Iraq–Saudi Arabia border

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Iraq Saudi Arabia Locator.svg

The Saudi–Iraq border stretches from Turaif near the Jordanian border in the West to Hafar Al-Batin near the Kuwaiti border in the East. It is 814 km long. The most important border crossing is situated North-East from Arar.


Saudi–Iraq barrier
Saudi ArabiaIraq border
Type Border barrier
Site information
Controlled by Saudi Arabian Army
Condition Active
Site history
Built 2014
Built by Kingdom of Saudi Arabia
In use 2014–present
Battles/wars Iraq War (2014–present)

In April 2006, while Iraq was experiencing a high level of sectarian violence, Saudi Arabia began to call for tenders to construct a border barrier in the form of a fence along the border in an attempt to prevent the violence in Iraq spilling over into Saudi Arabia.[1]

The proposed fence would run for approximately 900 kilometres (560 mi) along Saudi Arabia's isolated northern desert border with Iraq. It was part of a larger package of fence-building to secure all of the Kingdom of Saudi Arabia's 6,500 kilometers of border. It would supplement the existing 7-meter-high sand berm that runs along the border, in front of which there is an 8-kilometer stretch of no-mans-land which is regularly swept smooth so that trespassers can be tracked.[2]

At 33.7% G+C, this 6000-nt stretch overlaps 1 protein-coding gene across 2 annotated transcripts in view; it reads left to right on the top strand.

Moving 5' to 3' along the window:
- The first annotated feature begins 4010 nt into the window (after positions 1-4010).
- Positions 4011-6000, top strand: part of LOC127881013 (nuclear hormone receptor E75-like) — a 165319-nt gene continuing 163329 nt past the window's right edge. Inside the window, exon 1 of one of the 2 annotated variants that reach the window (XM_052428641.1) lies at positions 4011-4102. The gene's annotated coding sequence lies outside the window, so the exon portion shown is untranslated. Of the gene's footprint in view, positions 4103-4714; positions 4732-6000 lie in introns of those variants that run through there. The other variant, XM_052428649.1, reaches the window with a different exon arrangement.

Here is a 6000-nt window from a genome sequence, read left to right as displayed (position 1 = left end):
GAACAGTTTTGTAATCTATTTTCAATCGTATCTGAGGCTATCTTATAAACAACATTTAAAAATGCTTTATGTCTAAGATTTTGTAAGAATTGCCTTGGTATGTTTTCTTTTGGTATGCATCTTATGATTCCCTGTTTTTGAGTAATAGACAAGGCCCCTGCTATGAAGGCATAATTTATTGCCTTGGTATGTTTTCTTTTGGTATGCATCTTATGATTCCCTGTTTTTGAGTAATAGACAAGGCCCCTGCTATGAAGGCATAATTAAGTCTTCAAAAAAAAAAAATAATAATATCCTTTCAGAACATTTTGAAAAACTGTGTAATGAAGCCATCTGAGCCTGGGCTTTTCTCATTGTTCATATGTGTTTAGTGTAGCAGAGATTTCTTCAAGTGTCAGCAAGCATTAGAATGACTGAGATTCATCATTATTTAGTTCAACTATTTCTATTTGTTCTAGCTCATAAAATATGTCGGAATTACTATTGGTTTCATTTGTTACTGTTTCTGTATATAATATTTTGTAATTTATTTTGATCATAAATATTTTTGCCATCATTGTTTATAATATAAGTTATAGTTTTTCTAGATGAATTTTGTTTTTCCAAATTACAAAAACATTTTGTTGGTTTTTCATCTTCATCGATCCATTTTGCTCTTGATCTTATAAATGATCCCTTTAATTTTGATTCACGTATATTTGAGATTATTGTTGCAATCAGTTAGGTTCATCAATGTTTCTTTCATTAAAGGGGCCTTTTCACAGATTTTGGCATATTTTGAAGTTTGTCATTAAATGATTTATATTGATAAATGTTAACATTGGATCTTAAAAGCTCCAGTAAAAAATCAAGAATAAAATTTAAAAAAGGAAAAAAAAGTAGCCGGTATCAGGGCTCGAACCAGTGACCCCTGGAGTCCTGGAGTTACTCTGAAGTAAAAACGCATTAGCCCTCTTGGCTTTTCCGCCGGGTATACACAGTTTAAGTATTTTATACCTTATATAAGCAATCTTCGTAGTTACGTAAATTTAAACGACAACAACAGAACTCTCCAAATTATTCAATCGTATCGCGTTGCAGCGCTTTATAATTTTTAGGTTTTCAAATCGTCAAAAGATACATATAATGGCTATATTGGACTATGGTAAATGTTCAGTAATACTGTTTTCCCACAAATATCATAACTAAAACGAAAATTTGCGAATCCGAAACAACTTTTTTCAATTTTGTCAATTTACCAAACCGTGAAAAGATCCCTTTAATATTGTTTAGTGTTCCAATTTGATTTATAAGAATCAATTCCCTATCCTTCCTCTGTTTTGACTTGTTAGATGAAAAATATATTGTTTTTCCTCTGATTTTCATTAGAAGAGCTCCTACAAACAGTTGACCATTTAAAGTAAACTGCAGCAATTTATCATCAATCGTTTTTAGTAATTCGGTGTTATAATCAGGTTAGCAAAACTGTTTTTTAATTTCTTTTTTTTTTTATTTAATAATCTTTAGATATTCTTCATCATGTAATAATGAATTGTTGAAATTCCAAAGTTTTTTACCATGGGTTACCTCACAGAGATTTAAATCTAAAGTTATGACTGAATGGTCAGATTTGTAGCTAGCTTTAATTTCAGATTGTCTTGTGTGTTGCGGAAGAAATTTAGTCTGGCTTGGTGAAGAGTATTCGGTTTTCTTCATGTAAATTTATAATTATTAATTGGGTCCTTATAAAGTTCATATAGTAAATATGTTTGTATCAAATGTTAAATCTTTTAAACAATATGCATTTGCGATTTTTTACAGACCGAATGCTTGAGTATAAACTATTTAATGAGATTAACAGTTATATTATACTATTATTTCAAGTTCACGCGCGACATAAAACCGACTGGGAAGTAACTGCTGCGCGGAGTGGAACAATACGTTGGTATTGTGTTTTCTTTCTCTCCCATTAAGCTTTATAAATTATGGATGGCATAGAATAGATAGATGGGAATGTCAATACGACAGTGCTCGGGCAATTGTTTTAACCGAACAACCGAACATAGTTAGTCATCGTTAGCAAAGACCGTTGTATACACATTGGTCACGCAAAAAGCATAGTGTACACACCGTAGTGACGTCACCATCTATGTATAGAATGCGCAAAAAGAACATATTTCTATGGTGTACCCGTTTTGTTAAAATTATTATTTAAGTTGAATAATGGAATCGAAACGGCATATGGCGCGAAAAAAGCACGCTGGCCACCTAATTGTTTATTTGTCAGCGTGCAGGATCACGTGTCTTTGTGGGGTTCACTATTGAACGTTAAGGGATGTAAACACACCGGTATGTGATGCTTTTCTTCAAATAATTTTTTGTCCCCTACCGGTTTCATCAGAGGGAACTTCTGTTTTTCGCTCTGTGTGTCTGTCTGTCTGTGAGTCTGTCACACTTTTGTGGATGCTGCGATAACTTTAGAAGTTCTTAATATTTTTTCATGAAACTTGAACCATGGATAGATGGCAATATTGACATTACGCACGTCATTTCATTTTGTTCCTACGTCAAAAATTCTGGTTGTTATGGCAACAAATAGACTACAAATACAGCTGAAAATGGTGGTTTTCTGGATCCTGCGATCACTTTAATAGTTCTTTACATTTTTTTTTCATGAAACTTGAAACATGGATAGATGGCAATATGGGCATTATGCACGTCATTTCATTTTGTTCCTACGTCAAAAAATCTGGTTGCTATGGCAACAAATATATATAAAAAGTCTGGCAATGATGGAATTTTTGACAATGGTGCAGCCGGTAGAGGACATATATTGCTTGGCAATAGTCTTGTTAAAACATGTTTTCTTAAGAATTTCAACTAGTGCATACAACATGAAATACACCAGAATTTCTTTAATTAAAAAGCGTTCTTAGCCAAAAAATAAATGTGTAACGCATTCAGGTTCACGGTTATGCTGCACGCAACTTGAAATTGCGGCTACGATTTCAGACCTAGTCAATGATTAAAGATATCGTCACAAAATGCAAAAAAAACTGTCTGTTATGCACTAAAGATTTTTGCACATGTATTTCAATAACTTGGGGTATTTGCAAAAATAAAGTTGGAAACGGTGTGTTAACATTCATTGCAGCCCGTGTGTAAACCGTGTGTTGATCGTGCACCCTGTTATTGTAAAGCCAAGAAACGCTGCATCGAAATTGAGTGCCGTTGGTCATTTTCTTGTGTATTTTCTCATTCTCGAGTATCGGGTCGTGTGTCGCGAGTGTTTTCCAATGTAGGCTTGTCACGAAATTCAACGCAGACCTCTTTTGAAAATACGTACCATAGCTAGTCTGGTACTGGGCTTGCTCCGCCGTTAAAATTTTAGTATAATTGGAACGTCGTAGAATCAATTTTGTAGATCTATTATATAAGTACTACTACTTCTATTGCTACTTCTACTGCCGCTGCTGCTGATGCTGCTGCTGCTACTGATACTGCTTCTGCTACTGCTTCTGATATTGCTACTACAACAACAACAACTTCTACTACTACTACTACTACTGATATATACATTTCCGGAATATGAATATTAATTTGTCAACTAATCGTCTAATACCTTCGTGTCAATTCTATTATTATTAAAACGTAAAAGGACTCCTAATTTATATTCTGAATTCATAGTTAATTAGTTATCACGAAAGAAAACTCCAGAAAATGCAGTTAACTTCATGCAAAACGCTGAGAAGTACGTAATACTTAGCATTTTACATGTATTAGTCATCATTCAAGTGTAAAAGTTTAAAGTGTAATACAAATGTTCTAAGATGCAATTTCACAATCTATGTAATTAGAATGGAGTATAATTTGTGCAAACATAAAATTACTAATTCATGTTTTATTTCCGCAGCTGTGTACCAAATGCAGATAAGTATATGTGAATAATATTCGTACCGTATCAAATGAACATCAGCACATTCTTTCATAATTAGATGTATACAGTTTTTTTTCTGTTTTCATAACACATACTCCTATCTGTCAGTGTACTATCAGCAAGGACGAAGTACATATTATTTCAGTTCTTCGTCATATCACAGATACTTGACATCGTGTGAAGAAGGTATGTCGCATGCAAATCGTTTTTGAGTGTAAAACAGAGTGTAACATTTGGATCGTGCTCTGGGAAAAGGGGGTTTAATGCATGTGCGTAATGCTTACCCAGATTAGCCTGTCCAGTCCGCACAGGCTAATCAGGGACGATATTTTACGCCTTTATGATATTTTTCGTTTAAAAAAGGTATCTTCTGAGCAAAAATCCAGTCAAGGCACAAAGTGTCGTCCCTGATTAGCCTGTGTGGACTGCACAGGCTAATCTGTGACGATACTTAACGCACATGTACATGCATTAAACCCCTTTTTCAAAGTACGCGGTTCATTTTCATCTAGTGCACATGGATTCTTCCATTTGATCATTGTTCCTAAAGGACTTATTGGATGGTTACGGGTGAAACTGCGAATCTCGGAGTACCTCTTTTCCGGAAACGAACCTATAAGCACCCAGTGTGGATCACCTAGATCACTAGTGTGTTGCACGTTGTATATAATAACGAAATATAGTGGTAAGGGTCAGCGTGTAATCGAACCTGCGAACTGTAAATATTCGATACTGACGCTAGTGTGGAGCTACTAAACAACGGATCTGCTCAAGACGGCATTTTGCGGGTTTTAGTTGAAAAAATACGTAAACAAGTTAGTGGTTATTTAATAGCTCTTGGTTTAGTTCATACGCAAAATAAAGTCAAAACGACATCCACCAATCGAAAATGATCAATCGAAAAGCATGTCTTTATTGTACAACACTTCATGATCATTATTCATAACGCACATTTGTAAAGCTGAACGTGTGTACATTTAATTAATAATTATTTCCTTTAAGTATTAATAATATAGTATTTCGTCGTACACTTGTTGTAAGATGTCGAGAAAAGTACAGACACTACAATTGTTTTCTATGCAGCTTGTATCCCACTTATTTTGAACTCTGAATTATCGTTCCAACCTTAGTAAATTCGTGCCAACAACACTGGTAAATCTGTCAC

The proposals were not implemented until September 2014, when the Iraq War had escalated following the rise of the Islamic State of Iraq and the Levant. ISIL's occupation of much of western Iraq had given it a substantial land border with Saudi Arabia to the south, and the barrier is intended to keep ISIL militants from entering Saudi Arabia.[3]

The line consists of a multi-layered fence and ditch barrier wall. The border zone includes five layers of fencing with includes 78 monitoring watch towers, night-vision cameras, and radar cameras, eight command centres, 10 mobile surveillance vehicles, 32 rapid-response centres, and three rapid intervention squads.[4][5]

The barrier is sometimes referred to as the Great Wall of Saudi Arabia.[6] The works are done by Airbus, formerly EADS.

See also[edit]